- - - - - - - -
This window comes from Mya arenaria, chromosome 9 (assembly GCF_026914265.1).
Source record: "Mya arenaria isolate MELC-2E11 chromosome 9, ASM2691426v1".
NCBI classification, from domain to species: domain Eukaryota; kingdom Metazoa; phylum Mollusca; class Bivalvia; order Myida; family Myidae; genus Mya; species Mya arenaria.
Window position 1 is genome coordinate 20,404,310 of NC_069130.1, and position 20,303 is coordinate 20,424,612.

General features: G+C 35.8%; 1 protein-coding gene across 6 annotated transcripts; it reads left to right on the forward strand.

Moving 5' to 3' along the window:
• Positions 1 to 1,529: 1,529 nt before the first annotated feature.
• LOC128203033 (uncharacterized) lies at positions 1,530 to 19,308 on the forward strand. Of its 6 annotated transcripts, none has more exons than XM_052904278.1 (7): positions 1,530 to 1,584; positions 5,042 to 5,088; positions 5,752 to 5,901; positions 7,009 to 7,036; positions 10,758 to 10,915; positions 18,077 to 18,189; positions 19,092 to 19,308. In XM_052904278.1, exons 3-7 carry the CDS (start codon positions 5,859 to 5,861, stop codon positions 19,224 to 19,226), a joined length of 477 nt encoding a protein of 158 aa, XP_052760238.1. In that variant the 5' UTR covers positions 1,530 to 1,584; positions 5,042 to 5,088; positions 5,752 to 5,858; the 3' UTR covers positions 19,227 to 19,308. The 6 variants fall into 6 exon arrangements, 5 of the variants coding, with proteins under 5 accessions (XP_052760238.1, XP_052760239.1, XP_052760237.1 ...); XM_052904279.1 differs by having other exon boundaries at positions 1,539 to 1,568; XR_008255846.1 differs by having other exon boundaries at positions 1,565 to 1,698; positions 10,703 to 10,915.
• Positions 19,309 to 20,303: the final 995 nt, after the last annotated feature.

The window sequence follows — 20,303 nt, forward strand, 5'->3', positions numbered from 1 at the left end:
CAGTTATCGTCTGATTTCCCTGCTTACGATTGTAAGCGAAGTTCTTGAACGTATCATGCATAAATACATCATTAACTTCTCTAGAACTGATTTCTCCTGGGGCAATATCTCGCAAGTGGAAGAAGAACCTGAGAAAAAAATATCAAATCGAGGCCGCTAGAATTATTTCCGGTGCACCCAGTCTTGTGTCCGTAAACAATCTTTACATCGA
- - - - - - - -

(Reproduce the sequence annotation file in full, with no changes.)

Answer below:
This window comes from Mya arenaria, chromosome 9 (assembly GCF_026914265.1).
Source record: "Mya arenaria isolate MELC-2E11 chromosome 9, ASM2691426v1".
NCBI classification, from domain to species: domain Eukaryota; kingdom Metazoa; phylum Mollusca; class Bivalvia; order Myida; family Myidae; genus Mya; species Mya arenaria.
Window position 1 is genome coordinate 20,404,310 of NC_069130.1, and position 20,303 is coordinate 20,424,612.

General features: G+C 35.8%; 1 protein-coding gene across 6 annotated transcripts; it reads left to right on the forward strand.

Moving 5' to 3' along the window:
• Positions 1 to 1,529: 1,529 nt before the first annotated feature.
• LOC128203033 (uncharacterized) lies at positions 1,530 to 19,308 on the forward strand. Of its 6 annotated transcripts, none has more exons than XM_052904278.1 (7): positions 1,530 to 1,584; positions 5,042 to 5,088; positions 5,752 to 5,901; positions 7,009 to 7,036; positions 10,758 to 10,915; positions 18,077 to 18,189; positions 19,092 to 19,308. In XM_052904278.1, exons 3-7 carry the CDS (start codon positions 5,859 to 5,861, stop codon positions 19,224 to 19,226), a joined length of 477 nt encoding a protein of 158 aa, XP_052760238.1. In that variant the 5' UTR covers positions 1,530 to 1,584; positions 5,042 to 5,088; positions 5,752 to 5,858; the 3' UTR covers positions 19,227 to 19,308. The 6 variants fall into 6 exon arrangements, 5 of the variants coding, with proteins under 5 accessions (XP_052760238.1, XP_052760239.1, XP_052760237.1 ...); XM_052904279.1 differs by having other exon boundaries at positions 1,539 to 1,568; XR_008255846.1 differs by having other exon boundaries at positions 1,565 to 1,698; positions 10,703 to 10,915.
• Positions 19,309 to 20,303: the final 995 nt, after the last annotated feature.

The window sequence follows — 20,303 nt, forward strand, 5'->3', positions numbered from 1 at the left end:
CAGTTATCGTCTGATTTCCCTGCTTACGATTGTAAGCGAAGTTCTTGAACGTATCATGCATAAATACATCATTAACTTCTCTAGAACTGATTTCTCCTGGGGCAATATCTCGCAAGTGGAAGAAGAACCTGAGAAAAAAATATCAAATCGAGGCCGCTAGAATTATTTCCGGTGCACCCAGTCTTGTGTCCGTAAACAATCTTTACATCGA